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In Europe, 1 in 15 people contracts a Hospital Acquired Infection. HAI leads to longer hospital stays and can result in death, causing significant health care costs and harming the reputation of hospitals. The main transmission route is humans. Patients and staff unconsciously spread dangerous germs. Despite all prevention measures, still more people die from HAI than from traffic accidents.
How big is the problem?
In the US, the Centers for Disease Control and Prevention (CDC) estimate roughly 1.7 million hospital-acquired infection (HAI), directly cause or contribute to 99,000 deaths each year. The European Centre for Disease Prevention and Control (ecdc) estimates that on any given day an average of 5.7% (nearly 1 in 15!) of patients in acute-care hospitals suffer from a HAI, amounting to 3.2 million patients.
According to Nationales Referenzzentrum (NRZ), in Germany there are approximately 400.000 to 600’000 patients with HAI each year, resulting in 6’000 to 15’000 death cases – this is between 2 to 5 times more than the number of road traffic fatalities!
Besides persisting health-related problems and personal harm, HAIs cause significant costs due to longer periods of hospitalization, additional examinations and treatments (on average 3’000 to 13’000 Euro per case). In Germany these direct follow-up costs are estimated to 2 billion Euro every year (indirect costs such as loss of productivity, loss of income, costs for domestic help etc. not yet considered).
Most common are catheter-associated urinary tract infections, ventilator-associated pneumonias, surgical site infections after surgery and catheter-associated bacteraemias (sepsis, blood poisoning), each making up around one fifth of the total.
What are the causes of hospital infections?
The causes for hospital infections are manifold. The following four factors are among the most important:
- Behavioral factors: a lack in adherence to standard medical procedures and compliance with hygiene requirements. Thereby especially proper hand hygiene is critical. Currently, only in 50-60% of required hand disinfections are performed.
- Environmental factors: contaminated air and surfaces in the patient’s environment lead to the spread of germs.
- System factors: healthcare workers suffer from high workloads and time pressure. Furthermore, fluctuation of healthcare workers is high. This leads to insufficient knowledge and adherence to key medical procedure and improper hand hygiene.
- Pharmacological factors: Excessive and inappropriate use of antibiotics leads to resistances in bacteria which, therefore, are becoming ever more difficult to treat – in some cases no life-saving therapies are available anymore.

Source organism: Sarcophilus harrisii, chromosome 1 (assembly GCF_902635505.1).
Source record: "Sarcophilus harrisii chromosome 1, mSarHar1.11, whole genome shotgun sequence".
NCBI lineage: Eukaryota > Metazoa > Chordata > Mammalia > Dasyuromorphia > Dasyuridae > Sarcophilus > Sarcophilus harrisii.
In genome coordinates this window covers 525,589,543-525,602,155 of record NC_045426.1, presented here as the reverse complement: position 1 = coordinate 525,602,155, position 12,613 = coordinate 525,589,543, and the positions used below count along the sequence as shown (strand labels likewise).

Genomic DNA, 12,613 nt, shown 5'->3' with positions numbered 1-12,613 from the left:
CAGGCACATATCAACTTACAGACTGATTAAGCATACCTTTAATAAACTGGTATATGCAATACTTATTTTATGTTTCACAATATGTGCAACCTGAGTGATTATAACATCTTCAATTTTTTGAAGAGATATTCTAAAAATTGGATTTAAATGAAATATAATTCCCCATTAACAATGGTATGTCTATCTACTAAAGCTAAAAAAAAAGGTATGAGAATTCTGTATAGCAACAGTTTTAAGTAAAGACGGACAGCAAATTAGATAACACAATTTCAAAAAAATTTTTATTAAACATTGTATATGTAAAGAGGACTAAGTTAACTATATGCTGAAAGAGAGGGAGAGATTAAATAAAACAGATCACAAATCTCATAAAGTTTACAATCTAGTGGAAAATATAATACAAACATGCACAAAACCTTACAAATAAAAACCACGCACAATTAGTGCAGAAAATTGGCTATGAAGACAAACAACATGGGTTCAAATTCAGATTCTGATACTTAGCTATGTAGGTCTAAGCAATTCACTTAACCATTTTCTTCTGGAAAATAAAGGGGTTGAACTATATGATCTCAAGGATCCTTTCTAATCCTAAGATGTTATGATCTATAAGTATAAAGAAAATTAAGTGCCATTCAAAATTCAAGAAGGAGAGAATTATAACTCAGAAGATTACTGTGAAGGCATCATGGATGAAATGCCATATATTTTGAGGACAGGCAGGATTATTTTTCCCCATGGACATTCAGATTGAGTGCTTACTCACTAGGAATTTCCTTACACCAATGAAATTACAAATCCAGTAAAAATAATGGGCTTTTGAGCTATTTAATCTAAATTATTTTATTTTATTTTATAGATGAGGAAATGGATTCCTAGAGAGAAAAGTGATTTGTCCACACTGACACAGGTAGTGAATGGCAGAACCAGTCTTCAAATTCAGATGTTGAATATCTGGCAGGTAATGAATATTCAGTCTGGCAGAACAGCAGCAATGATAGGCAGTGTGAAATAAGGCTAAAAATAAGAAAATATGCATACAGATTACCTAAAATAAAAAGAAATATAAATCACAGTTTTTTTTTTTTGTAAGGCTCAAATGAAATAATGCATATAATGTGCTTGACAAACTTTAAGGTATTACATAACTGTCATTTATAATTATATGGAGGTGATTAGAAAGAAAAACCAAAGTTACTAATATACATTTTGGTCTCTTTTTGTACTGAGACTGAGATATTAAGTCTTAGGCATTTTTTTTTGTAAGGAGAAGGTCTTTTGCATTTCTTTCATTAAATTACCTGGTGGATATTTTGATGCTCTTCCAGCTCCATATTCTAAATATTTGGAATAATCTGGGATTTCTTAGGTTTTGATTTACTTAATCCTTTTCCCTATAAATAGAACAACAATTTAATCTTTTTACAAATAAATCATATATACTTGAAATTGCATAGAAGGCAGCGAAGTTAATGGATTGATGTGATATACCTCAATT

Who is particularly at risk?
All hospitalized patients are susceptible to acquire a hospital infection. In general, the longer the hospital stay, the more invasive the treatment and the weaker the patient’s immune system, the higher the risk to acquire HAI. Some patient groups are particularly vulnerable to HAI:
- Patients with severe primary diseases and compromised immune systems
- Patients in intensive care units
- Patients receiving invasive treatment (e.g. surgery, artificial ventilation, catheterization of the bladder, intravascular catheters, injections, etc.)
- Newborns because of their not yet fully developed immune system
What are hospitals already doing about it?
Currently, strategies to prevent hospital acquired infections are based on a portfolio of different measures. Among others, these include:
- Screening of patients on admission to prevent the import of resistant germs into the hospital
- Defining and implementing standard operating procedures (SOPs) for medical procedures. Regular training of healthcare workers to adhere to these standards.
- Applying regular hygiene routines, esp. hand hygiene and disinfection of surfaces
- Using (sensor) technologies to remind staff disinfecting hands, but also monitor and display adherence to proper medical procedures and hand hygiene
- Using single-use products like examination gloves, face masks, surgical gowns or other products which are just used within a particular of one patient treatment
- Involving patients and visitors to contribute to good hygiene practices, esp. hand hygiene
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